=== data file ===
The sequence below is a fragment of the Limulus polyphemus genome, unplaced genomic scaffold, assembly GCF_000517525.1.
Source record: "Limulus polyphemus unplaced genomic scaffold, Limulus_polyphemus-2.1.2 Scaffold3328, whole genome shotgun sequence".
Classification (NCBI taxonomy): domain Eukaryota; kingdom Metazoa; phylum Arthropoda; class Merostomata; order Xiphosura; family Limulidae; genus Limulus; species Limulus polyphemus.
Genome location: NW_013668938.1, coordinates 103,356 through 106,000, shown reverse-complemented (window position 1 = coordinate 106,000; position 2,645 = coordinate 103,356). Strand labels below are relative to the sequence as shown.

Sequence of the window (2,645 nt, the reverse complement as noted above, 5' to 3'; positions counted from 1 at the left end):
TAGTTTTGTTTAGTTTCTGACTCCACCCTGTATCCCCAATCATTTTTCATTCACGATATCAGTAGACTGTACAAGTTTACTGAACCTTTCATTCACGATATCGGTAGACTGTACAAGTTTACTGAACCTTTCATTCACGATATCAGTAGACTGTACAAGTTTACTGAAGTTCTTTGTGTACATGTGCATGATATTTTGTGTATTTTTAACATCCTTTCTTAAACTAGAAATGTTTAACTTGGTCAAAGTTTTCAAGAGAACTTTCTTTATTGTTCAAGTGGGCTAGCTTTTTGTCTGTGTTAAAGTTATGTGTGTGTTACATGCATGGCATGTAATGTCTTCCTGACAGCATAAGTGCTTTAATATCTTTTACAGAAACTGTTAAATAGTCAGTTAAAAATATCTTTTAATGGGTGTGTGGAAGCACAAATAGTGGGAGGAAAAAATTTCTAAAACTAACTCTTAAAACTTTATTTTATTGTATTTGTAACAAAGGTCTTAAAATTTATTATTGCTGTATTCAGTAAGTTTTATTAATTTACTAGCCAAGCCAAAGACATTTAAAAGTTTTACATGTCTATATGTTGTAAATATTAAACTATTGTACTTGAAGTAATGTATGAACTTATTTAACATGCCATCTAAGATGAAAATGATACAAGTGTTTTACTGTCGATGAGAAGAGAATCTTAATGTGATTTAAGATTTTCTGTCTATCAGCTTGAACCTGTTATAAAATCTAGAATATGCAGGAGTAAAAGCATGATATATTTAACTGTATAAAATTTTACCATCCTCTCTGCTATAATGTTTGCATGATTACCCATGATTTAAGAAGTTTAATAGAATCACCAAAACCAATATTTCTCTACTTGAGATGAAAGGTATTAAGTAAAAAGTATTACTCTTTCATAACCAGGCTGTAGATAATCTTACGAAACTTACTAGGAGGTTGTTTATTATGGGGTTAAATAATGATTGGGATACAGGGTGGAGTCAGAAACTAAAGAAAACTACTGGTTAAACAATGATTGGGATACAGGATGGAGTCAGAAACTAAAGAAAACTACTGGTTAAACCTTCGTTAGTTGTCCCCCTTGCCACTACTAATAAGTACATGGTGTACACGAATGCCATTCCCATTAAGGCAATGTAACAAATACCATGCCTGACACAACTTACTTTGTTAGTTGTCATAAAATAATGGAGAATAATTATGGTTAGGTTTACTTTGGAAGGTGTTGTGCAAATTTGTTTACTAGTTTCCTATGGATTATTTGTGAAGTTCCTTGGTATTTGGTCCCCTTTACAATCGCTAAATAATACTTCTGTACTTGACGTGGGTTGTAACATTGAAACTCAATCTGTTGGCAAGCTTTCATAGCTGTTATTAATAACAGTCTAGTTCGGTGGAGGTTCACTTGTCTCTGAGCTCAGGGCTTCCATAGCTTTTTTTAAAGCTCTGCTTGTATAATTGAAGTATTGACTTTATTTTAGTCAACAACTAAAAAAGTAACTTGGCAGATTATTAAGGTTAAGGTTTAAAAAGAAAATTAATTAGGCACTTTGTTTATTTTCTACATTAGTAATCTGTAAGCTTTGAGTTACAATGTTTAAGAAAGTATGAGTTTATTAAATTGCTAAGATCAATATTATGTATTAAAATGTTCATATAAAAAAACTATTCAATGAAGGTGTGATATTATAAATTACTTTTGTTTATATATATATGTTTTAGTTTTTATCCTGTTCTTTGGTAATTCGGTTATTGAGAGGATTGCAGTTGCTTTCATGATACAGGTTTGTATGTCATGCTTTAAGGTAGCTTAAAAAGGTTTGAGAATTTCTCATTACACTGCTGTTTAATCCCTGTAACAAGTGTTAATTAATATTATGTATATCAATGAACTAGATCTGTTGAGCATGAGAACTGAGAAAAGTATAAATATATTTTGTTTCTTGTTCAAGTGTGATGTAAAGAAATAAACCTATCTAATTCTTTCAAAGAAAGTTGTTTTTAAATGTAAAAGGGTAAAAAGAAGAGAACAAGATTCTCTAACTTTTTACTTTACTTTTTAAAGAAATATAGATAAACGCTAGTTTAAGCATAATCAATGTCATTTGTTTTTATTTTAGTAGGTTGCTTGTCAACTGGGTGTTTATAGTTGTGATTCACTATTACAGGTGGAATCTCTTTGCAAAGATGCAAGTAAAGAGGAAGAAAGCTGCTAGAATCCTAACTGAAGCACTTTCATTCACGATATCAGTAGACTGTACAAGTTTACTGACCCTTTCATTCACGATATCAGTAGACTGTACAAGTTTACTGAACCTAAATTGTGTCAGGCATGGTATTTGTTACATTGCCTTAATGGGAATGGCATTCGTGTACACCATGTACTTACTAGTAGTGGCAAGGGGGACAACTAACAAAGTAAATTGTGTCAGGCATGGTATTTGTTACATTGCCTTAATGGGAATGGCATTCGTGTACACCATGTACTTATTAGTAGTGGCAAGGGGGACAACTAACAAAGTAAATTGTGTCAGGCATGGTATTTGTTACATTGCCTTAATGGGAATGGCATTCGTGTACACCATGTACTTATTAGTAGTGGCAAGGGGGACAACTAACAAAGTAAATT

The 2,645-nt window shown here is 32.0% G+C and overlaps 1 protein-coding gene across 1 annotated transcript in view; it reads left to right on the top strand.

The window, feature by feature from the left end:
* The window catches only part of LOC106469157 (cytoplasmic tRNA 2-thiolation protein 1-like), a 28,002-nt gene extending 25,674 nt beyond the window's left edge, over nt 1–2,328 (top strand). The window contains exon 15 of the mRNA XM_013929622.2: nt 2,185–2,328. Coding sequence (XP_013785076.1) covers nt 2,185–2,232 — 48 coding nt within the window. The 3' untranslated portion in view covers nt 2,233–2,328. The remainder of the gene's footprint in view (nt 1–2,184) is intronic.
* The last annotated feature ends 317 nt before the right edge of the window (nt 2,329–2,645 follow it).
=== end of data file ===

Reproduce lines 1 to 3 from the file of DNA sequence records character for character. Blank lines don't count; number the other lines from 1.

The sequence below is a fragment of the Limulus polyphemus genome, unplaced genomic scaffold, assembly GCF_000517525.1.
Source record: "Limulus polyphemus unplaced genomic scaffold, Limulus_polyphemus-2.1.2 Scaffold3328, whole genome shotgun sequence".
Classification (NCBI taxonomy): domain Eukaryota; kingdom Metazoa; phylum Arthropoda; class Merostomata; order Xiphosura; family Limulidae; genus Limulus; species Limulus polyphemus.